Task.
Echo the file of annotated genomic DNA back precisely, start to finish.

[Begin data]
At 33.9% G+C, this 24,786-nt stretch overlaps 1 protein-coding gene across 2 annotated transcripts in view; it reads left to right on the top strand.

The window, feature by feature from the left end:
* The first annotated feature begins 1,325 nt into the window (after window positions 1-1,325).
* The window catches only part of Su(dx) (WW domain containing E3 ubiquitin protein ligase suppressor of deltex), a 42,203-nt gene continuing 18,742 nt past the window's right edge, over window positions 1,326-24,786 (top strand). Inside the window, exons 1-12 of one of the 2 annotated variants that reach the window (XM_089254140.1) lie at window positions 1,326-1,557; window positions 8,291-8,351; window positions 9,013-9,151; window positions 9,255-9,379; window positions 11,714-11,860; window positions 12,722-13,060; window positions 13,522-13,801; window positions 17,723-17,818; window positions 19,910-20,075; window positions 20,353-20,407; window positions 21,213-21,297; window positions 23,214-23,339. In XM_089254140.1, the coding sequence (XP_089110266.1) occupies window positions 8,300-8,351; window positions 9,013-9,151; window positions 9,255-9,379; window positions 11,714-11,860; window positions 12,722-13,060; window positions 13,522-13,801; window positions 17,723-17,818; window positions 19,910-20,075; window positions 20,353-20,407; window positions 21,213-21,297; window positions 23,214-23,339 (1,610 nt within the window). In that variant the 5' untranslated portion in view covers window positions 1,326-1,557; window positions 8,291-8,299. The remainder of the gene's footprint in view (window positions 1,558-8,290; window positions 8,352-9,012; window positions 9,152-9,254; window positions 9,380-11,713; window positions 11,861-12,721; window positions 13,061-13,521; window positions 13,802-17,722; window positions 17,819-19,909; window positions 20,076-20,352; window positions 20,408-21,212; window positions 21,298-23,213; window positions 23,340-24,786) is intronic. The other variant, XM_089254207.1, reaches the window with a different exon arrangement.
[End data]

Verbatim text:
At 33.9% G+C, this 24,786-nt stretch overlaps 1 protein-coding gene across 2 annotated transcripts in view; it reads left to right on the top strand.

The window, feature by feature from the left end:
* The first annotated feature begins 1,325 nt into the window (after window positions 1-1,325).
* The window catches only part of Su(dx) (WW domain containing E3 ubiquitin protein ligase suppressor of deltex), a 42,203-nt gene continuing 18,742 nt past the window's right edge, over window positions 1,326-24,786 (top strand). Inside the window, exons 1-12 of one of the 2 annotated variants that reach the window (XM_089254140.1) lie at window positions 1,326-1,557; window positions 8,291-8,351; window positions 9,013-9,151; window positions 9,255-9,379; window positions 11,714-11,860; window positions 12,722-13,060; window positions 13,522-13,801; window positions 17,723-17,818; window positions 19,910-20,075; window positions 20,353-20,407; window positions 21,213-21,297; window positions 23,214-23,339. In XM_089254140.1, the coding sequence (XP_089110266.1) occupies window positions 8,300-8,351; window positions 9,013-9,151; window positions 9,255-9,379; window positions 11,714-11,860; window positions 12,722-13,060; window positions 13,522-13,801; window positions 17,723-17,818; window positions 19,910-20,075; window positions 20,353-20,407; window positions 21,213-21,297; window positions 23,214-23,339 (1,610 nt within the window). In that variant the 5' untranslated portion in view covers window positions 1,326-1,557; window positions 8,291-8,299. The remainder of the gene's footprint in view (window positions 1,558-8,290; window positions 8,352-9,012; window positions 9,152-9,254; window positions 9,380-11,713; window positions 11,861-12,721; window positions 13,061-13,521; window positions 13,802-17,722; window positions 17,819-19,909; window positions 20,076-20,352; window positions 20,408-21,212; window positions 21,298-23,213; window positions 23,340-24,786) is intronic. The other variant, XM_089254207.1, reaches the window with a different exon arrangement.